William Everett Preston (2 September 1946-6 June 2006) was a soul musician from Houston, Texas. Along with Tony Sheridan, he was one of just two non-members to receive top billing on a Beatles record.

Billy Preston first met The Beatles while touring with Little Richard’s band in 1962. At the time The Beatles were the opening act, and were yet to find fame beyond their home city.

They met again in 1969, during the sessions for the Let It Be album and film. George Harrison had recently gone to a Ray Charles concert in London, where he saw Preston playing the organ.

When I went with Eric Clapton to see Ray Charles play at the Festival Hall, before Ray came on there was a guy on stage playing the organ, dancing about and singing ‘Double-O Soul’. I thought, That guy looks familiar,’ but he seemed bigger than I remembered. After a while Ray came on and the band played for a few songs and then he reintroduced… Billy Preston! Ray said, ‘Since I heard Billy play I don’t play the organ any more – I leave it to him.’ I thought, ‘It’s Billy!’ Since we had last seen him in Hamburg in 1962, when he was just a little lad, he had grown to be six foot tall.
George Harrison

The Beatles with Billy Preston, Apple Studio, January 1969

Harrison invited brought Preston into the studio, where his enthusiasm and easy-going personality helped ease the tensions. At the time Preston was in London to film some BBC television appearances.

John Lennon was in favour of making Preston a full member of the band; Paul McCartney disagreed, saying there was little point as the band was close to splitting. Nevertheless, he worked with The Beatles from 22-31 January 1969, playing Fender Rhodes electric piano and a Lowrey DSO Heritage organ.

Preston performed with The Beatles during their 42-minute performance on the rooftop of Apple, on 30 January 1969, which was the band’s final public performance.

In April 1969 the ‘Get Back’ single was credited to “The Beatles with Billy Preston”, as was its b-side, ‘Don’t Let Me Down’.

Billy Preston also played on The Beatles’ Abbey Road album. He performed on the songs ‘I Want You (She’s So Heavy)’ and ‘Something’, though was not credited.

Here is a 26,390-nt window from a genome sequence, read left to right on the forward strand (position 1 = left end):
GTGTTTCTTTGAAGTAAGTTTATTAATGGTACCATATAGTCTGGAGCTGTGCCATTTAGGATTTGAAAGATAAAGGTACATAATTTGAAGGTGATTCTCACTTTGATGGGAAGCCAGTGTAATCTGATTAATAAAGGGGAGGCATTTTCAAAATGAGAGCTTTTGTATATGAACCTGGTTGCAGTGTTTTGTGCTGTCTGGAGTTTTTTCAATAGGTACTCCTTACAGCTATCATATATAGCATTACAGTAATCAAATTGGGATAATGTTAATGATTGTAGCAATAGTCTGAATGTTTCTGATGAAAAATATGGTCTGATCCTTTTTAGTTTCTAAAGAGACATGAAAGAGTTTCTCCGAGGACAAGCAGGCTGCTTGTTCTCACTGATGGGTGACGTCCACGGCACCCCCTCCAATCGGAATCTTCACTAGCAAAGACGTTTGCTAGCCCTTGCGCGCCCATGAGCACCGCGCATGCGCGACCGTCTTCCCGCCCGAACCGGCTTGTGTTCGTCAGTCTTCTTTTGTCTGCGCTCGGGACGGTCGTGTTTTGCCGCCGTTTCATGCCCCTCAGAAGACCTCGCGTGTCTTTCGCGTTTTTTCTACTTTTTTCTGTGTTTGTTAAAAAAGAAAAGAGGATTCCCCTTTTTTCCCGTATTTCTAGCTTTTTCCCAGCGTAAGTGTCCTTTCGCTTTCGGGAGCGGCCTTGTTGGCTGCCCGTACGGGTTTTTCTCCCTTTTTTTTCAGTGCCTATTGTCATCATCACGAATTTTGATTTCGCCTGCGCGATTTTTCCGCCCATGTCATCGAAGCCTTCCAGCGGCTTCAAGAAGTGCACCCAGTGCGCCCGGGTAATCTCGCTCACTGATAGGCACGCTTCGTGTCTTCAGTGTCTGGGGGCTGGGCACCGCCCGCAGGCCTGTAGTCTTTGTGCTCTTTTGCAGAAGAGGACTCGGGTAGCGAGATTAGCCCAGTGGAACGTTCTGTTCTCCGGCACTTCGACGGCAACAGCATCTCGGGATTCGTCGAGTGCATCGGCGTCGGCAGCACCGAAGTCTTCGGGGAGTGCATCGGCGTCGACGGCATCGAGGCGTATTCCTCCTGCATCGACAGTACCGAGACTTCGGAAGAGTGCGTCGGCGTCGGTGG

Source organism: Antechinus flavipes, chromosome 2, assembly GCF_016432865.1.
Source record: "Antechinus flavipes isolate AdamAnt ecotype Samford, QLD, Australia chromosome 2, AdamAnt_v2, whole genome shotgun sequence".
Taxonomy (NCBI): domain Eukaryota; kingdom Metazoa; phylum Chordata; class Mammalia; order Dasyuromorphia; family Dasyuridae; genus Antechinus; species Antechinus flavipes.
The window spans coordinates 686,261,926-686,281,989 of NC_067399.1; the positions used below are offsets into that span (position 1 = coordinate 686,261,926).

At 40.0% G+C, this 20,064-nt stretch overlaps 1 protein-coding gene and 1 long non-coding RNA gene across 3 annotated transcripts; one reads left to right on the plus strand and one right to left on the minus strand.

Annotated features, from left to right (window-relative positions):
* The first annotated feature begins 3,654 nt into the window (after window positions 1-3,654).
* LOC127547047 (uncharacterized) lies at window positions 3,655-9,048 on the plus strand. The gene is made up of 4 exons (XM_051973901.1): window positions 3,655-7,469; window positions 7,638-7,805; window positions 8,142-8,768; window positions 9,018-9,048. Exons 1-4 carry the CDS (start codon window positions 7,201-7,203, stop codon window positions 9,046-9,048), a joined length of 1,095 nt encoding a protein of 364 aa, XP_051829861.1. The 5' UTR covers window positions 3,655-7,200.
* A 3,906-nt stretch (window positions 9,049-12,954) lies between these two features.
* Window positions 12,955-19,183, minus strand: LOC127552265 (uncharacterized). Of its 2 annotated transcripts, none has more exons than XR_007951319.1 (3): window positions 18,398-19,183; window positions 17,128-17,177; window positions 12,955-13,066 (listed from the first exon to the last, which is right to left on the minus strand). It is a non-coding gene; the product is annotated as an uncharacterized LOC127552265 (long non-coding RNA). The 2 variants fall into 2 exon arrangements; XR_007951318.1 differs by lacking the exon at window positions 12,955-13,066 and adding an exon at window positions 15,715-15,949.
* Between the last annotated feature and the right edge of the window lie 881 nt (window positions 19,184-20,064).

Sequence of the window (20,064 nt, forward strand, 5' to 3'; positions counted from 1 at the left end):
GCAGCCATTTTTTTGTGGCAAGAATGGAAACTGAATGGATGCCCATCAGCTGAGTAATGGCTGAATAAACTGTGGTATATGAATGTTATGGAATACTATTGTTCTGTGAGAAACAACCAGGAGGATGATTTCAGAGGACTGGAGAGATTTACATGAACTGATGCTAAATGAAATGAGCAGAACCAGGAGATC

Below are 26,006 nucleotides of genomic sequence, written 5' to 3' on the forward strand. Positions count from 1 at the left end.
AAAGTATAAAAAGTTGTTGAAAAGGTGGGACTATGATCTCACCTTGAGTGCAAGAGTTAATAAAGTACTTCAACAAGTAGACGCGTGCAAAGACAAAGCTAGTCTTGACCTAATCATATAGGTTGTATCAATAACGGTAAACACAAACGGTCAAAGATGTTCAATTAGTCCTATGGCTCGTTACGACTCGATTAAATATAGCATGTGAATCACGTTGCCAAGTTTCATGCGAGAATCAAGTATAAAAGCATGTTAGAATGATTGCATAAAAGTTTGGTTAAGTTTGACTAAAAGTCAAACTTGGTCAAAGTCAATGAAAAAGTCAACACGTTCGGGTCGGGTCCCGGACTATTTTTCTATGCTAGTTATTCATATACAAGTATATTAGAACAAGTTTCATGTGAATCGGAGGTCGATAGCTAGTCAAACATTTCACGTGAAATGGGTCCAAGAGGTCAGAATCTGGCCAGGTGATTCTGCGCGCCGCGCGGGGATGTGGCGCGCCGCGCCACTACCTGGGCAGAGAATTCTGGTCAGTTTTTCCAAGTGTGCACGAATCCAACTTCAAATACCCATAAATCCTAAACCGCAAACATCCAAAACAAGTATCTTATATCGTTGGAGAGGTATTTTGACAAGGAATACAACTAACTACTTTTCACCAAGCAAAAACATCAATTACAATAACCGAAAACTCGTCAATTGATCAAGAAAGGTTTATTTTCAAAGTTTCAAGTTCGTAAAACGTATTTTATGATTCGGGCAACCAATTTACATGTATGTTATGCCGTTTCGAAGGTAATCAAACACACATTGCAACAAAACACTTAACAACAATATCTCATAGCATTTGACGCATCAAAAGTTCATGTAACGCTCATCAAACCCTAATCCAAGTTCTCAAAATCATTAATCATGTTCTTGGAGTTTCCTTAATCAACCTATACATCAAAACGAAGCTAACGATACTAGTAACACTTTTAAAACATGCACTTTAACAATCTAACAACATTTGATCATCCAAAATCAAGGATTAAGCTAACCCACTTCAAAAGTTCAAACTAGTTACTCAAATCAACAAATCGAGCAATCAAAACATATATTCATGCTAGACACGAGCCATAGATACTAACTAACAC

The Beatles with Billy Preston, January 1969

Beyond The Beatles

Preston was signed to Apple in 1969, and released the album That’s The Way God Planned It. The title track, produced by George Harrison, was released as a single.

The pair had a strong relationship after The Beatles split. Preston was the first to record ‘My Sweet Lord’, for his 1970 album Encouraging Words, and he appeared on several subsequent albums by Harrison. He also appeared at the Concert for Bangladesh.

Preston also worked with John Lennon and Ringo Starr, and performed and recorded with The Rolling Stones from 1971 until 1977.

The 1980s were more troubled, and he battled alcohol and cocaine addictions. He was arrested in 1991 for assault and cocaine possession, and was sentenced to rehab and three months’ house arrest. He did, though, turn his fortunes around enough during the 1990s to tour with Eric Clapton, Ringo Starr and The Band.

Billy Preston performed at Concert For George, the 2002 tribute concert for Harrison at the Royal Albert Hall, where he sang ‘My Sweet Lord’ and ‘Isn’t It A Pity’.

In 2003 he was heard on Let It Be… Naked, the de-Spectored version of the 1969 Let It Be sessions.

His final public appearance was at a 2005 press junket in Los Angeles, for the re-release of the Concert for Bangladesh film. Afterwards he performed ‘Give Me Love (Give Me Peace On Earth)’, ‘My Sweet Lord’, and ‘Isn’t It A Pity’ with Ringo Starr and George’s son Dhani.

Preston had been battling kidney disease for some years, brought on by his drink and drug abuse, and towards the end of his life he was addicted to crack cocaine. He fell into a coma on 21 November 2005, and died on 6 June 2006 in Scottsdale, Arizona.

According to his friend and manager Joyce Moore, Preston’s homosexuality was a secret which he found difficult to publicly admit. He was outed by Keith Richards in his 2010 autobiography Life, for which Preston was interviewed, although the book was published after his death.

He voluntarily put himself into rehab. He had called me on the Thursday, and he was furious. He was just screaming, he was so angry. He was going: ‘I hope you’re satisfied and I hope you’re happy now’, and I’m going, ‘What? What are you talking about? Would you calm down and tell me what’s going on?’ He said: ‘Are you happy now I told him? I told him I’m gay, all right?’ And I said: ‘It’s more than all right, ’cause now I know that you’re going to be safe and I know you’re cured.’ And that was his demon; it had always been his demon, and I knew then that he’d beat it, he was going to be fine because he was finally able to confront who he was and deal with it, and all the reason that he’d get high and he’d go on these binges and stuff was all tied to it. And I knew at that point he was safe and he was saved, and four days later he was in a coma and he never came back.
Joyce Moore
Billy Preston: That’s The Way God Planned It, BBC

According to both Moore and Preston’s half-sister Lettie, sexual abuse that Preston also experienced as a child also reportedly affected him deeply as an adult, and his unresolved problems contributed to his drug abuse.

The demons from childhood abuse never left him, and he suffered nightmares and tears from the memories. Drugs helped him to escape.
Lettie Preston
Billy Preston: That’s The Way God Planned It, BBC

In the years preceding his death Preston had worked on a collection of Beatles cover versions, which remains unreleased.

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